Tuesday, 19 April 2011

Functional Perspective on Learning

To understand the practical and useful attitude towards learning, there are certain questions that should be answered.
  1. Why do we learn?
  2. How do we learn?
  3. What can/do we learn?

Why do we learn?

In elementary science, there are certain characteristics ascribed to living things: movement, respiration, nutrition , irritability, growth, excretion, and reproduction. All these are either learned or automatic, but essentially, leaning is life. The process of learning is inbuilt. Again, why do we have to learn? We learn to live and we live to  learn. Remove learning, remove life. Even when we are unconscious of it, we learn.
For man to live out his potential, he has to learn about self, his environment and others around him. He must also learn to live in peace with these.

What do/can we learn?

I would have said human beings can learn all things, but I will safely say: The human mind can learn anything.
Our mind can learn both practical and abstract things.
We can learn things that involve more active use of our brain, and we can also learn things that do not involve much brain work.
What our mind can learn is not limited to the conscious, but include extrasensory perceptions.
The importance of talking about what we can learn, and the functional perspective on learning is to help motivate every individual that is interested in learning, and to make them realize that the reins o learning is in their hand; they can only be limited by themselves.

How do we learn?

Broadly , we learn consciously or unconsciously. The more practical what is being learnt, the more conscious effort is put into learning it. The more abstract knowledge is acquired both consciously and unconsciouly, and sometimes solely unconsciously.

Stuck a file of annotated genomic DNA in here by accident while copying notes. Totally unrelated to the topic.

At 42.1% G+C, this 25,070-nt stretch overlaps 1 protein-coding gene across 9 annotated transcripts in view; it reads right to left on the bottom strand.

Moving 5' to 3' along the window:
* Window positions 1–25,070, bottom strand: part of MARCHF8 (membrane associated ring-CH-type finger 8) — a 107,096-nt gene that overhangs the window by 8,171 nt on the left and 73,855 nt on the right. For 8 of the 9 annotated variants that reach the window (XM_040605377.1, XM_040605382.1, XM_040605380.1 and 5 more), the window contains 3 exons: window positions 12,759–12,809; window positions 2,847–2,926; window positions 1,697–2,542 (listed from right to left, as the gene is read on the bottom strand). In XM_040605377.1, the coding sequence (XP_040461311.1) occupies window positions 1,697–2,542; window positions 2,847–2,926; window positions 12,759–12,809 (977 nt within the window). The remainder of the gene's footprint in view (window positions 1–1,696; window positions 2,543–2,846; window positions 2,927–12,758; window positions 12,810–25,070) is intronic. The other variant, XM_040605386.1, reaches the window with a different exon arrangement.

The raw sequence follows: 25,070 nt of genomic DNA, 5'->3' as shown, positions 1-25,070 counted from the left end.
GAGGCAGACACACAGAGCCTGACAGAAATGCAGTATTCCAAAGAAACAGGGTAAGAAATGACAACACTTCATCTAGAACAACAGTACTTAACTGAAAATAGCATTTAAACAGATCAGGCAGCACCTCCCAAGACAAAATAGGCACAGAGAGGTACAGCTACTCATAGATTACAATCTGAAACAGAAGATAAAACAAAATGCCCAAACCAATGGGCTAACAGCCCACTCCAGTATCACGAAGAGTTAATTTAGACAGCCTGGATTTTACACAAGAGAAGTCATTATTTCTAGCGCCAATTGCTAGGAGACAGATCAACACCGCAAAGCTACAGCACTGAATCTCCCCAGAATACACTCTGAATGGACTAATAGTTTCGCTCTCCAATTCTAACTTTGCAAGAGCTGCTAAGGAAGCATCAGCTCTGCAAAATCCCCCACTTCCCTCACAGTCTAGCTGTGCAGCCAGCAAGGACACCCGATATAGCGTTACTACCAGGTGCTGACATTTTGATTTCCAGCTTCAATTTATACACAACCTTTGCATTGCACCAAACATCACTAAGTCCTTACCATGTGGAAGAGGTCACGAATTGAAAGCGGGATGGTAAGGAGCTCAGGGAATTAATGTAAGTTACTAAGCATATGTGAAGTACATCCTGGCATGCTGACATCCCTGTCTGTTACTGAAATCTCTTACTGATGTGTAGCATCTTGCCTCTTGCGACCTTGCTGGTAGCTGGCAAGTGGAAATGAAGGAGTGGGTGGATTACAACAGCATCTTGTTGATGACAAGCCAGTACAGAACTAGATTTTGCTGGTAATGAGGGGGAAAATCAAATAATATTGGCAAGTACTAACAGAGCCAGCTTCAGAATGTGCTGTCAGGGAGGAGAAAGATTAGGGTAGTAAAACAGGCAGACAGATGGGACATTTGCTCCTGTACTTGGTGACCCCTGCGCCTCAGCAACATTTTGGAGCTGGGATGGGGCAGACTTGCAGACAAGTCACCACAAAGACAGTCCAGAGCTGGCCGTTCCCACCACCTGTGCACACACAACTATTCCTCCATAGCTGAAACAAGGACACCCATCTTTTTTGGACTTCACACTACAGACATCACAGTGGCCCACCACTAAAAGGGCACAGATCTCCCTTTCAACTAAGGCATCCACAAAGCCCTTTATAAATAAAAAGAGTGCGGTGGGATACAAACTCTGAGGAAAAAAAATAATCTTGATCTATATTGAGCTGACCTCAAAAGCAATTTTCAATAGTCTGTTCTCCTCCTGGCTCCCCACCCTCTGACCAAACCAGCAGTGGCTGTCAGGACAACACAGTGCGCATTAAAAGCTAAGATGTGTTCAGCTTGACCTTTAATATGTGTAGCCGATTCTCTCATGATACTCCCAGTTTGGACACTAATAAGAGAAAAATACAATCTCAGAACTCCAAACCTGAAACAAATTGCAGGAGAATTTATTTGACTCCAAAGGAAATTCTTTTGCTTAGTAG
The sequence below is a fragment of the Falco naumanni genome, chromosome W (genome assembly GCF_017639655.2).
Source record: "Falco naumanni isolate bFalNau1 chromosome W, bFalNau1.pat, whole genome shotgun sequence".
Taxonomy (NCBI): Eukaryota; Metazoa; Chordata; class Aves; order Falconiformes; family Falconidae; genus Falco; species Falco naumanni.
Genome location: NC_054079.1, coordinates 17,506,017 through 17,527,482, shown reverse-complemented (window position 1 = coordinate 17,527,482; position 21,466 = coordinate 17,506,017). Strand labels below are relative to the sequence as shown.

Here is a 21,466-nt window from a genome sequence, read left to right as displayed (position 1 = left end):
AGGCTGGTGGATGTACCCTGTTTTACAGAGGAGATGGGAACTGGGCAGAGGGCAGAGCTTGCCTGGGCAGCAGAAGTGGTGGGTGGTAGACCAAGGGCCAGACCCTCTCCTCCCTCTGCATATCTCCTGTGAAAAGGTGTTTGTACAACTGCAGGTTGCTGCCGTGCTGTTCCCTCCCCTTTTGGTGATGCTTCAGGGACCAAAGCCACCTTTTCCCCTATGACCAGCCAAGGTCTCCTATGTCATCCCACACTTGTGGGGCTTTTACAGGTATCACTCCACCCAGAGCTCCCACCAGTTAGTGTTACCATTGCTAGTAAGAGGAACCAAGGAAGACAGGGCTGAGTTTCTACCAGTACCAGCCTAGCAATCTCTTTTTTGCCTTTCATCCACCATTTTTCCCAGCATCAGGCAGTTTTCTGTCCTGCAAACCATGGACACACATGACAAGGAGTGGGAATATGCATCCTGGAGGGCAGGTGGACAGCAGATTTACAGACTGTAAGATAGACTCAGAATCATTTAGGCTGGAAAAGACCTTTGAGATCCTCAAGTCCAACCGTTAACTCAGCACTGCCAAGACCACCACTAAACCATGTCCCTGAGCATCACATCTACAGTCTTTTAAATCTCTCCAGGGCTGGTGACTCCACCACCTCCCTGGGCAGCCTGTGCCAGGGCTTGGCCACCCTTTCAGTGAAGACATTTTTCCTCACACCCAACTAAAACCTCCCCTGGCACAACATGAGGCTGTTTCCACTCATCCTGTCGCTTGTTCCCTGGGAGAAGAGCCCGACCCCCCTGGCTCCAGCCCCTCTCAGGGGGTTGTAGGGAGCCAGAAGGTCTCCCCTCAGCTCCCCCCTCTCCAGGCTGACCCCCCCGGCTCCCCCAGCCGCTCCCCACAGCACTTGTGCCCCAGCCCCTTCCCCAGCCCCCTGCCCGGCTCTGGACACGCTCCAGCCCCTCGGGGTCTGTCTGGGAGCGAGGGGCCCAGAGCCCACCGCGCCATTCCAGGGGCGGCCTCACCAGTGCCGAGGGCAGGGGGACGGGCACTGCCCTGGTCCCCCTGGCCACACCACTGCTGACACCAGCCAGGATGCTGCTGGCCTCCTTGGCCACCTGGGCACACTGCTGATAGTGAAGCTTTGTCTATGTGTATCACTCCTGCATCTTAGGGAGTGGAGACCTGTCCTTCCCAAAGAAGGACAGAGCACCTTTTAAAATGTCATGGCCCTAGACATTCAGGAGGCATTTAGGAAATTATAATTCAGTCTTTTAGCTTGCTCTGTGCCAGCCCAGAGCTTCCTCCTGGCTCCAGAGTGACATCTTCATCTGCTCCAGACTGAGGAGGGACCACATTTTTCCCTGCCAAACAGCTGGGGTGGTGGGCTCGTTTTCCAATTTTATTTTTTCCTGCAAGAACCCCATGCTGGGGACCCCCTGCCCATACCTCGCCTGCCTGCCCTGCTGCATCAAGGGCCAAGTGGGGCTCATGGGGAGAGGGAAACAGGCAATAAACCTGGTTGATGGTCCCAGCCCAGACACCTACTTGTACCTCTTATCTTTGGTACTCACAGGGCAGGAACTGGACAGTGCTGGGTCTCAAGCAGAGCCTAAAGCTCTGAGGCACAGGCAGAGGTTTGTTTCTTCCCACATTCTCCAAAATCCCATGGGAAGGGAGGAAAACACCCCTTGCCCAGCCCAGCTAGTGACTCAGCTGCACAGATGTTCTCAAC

Learning takes place in many ways.  From primitive to more refined ways of learning we have some ways of learning. Learning by :
  1. awareness of instincts
  2. observation
  3. imitation
  4. instructions
  5. remembering experiences
  6. Accidental discovery.
 The foundation form of learning process is through activities we are unaware of. The knowledge of these unconscious learning process lead to better learning and a more advanced learning than  the instinctive learning process.

The eyes is window to the soul. We learn to imitate largely by observation and we observe by seeing with our eyes.

A more refined way of learning is by bodies of instructions. While learning from experience can be  rich and  more personal, to learn by instructions is a more faster way to learn many people's observations and experiences.

An awesome and humbling way to learn is to discover what has always been. This is like finding order and beauty in chaos. No discovery is non-accidental, although using the phrase accidental discovery might sound unnecessary, but the beauty of a discovery is dimmed when we made it appear like we have known about the discovery all along.

Understanding the 'sacredness'  of learning especially of discovery is important in cultivating a practical learning outlook on life.
A practical learning outlook believes he has limited knowledge, but still believes he can learn anything even though he has limited  time and resources  to learn all he can learn. A practical learning outlook is that of  a mind for learning